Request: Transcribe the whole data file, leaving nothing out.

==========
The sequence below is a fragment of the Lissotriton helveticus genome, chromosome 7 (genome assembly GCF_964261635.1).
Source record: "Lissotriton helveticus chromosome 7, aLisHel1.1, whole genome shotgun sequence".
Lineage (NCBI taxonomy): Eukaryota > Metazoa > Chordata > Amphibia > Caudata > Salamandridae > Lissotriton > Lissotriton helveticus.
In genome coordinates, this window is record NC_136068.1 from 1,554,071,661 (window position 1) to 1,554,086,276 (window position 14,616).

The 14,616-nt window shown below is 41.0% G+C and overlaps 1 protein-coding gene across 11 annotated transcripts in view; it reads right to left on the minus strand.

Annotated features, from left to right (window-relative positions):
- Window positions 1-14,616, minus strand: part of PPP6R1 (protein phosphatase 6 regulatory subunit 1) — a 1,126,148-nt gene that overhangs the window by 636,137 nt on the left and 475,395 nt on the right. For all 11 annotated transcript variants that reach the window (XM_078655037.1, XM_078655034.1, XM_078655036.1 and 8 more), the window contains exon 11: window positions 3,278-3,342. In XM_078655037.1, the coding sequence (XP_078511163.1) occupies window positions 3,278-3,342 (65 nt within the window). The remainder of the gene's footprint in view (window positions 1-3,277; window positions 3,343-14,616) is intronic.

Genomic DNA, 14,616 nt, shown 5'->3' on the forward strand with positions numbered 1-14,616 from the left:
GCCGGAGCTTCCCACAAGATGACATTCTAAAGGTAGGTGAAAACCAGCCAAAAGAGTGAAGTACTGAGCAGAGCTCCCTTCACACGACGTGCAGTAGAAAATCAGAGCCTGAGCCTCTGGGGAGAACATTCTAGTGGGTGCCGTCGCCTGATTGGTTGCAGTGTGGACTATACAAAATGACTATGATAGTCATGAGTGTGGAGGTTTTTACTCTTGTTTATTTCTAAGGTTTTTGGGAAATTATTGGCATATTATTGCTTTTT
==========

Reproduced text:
The sequence below is a fragment of the Lissotriton helveticus genome, chromosome 7 (genome assembly GCF_964261635.1).
Source record: "Lissotriton helveticus chromosome 7, aLisHel1.1, whole genome shotgun sequence".
Lineage (NCBI taxonomy): Eukaryota > Metazoa > Chordata > Amphibia > Caudata > Salamandridae > Lissotriton > Lissotriton helveticus.
In genome coordinates, this window is record NC_136068.1 from 1,554,071,661 (window position 1) to 1,554,086,276 (window position 14,616).

The 14,616-nt window shown below is 41.0% G+C and overlaps 1 protein-coding gene across 11 annotated transcripts in view; it reads right to left on the minus strand.

Annotated features, from left to right (window-relative positions):
- Window positions 1-14,616, minus strand: part of PPP6R1 (protein phosphatase 6 regulatory subunit 1) — a 1,126,148-nt gene that overhangs the window by 636,137 nt on the left and 475,395 nt on the right. For all 11 annotated transcript variants that reach the window (XM_078655037.1, XM_078655034.1, XM_078655036.1 and 8 more), the window contains exon 11: window positions 3,278-3,342. In XM_078655037.1, the coding sequence (XP_078511163.1) occupies window positions 3,278-3,342 (65 nt within the window). The remainder of the gene's footprint in view (window positions 1-3,277; window positions 3,343-14,616) is intronic.

Genomic DNA, 14,616 nt, shown 5'->3' on the forward strand with positions numbered 1-14,616 from the left:
GCCGGAGCTTCCCACAAGATGACATTCTAAAGGTAGGTGAAAACCAGCCAAAAGAGTGAAGTACTGAGCAGAGCTCCCTTCACACGACGTGCAGTAGAAAATCAGAGCCTGAGCCTCTGGGGAGAACATTCTAGTGGGTGCCGTCGCCTGATTGGTTGCAGTGTGGACTATACAAAATGACTATGATAGTCATGAGTGTGGAGGTTTTTACTCTTGTTTATTTCTAAGGTTTTTGGGAAATTATTGGCATATTATTGCTTTTT